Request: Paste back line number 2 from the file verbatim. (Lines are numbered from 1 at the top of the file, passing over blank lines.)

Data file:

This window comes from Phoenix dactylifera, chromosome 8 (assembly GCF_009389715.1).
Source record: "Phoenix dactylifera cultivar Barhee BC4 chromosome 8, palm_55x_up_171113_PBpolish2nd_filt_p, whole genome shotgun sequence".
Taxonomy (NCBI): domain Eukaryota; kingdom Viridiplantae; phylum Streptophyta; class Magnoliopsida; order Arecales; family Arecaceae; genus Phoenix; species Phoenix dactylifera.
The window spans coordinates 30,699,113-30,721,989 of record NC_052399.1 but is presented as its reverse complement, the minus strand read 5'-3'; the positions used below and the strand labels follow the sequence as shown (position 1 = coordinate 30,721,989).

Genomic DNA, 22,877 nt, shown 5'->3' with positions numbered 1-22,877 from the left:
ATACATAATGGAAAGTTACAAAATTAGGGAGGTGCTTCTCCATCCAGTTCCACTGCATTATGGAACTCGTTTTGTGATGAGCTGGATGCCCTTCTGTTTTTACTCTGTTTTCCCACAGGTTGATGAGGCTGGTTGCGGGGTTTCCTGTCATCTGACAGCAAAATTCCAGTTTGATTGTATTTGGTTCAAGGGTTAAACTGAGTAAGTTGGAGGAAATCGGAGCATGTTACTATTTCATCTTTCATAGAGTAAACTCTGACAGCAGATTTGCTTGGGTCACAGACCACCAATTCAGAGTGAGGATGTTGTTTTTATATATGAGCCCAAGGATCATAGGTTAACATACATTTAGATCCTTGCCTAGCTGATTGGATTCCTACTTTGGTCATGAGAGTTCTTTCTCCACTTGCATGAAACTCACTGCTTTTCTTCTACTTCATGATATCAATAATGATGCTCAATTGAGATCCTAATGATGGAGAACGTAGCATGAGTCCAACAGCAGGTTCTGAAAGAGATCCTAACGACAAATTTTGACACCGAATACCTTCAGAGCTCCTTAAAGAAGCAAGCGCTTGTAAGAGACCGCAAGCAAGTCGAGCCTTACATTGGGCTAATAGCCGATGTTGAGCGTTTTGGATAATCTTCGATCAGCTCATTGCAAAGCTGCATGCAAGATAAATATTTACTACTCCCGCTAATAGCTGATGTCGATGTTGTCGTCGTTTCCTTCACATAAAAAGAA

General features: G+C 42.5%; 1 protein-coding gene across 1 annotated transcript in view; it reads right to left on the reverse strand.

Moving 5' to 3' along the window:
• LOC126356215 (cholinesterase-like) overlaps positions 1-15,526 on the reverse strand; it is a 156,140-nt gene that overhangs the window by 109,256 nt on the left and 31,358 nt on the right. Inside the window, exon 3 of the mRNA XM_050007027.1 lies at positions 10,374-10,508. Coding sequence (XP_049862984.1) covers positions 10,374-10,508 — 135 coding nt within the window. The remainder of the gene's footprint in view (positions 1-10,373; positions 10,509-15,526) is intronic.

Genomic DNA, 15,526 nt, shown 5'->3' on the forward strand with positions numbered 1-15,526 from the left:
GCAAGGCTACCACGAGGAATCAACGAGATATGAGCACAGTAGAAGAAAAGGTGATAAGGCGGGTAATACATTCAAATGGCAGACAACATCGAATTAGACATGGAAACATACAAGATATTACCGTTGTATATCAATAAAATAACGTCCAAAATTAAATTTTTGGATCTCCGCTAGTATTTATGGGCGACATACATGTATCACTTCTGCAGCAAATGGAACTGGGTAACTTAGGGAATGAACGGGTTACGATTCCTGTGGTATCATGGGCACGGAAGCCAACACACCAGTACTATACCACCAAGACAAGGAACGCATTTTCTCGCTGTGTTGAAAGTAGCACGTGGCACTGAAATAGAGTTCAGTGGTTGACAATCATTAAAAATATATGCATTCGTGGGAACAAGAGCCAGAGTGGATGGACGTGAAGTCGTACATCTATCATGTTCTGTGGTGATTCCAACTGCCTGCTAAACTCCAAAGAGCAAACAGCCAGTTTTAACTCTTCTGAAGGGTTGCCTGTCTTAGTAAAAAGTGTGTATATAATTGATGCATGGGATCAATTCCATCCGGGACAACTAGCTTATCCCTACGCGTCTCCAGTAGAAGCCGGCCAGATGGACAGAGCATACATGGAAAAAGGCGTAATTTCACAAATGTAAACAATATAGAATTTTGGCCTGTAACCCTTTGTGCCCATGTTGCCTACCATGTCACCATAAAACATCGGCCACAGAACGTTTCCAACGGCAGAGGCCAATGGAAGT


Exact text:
Source record: "Phoenix dactylifera cultivar Barhee BC4 chromosome 8, palm_55x_up_171113_PBpolish2nd_filt_p, whole genome shotgun sequence".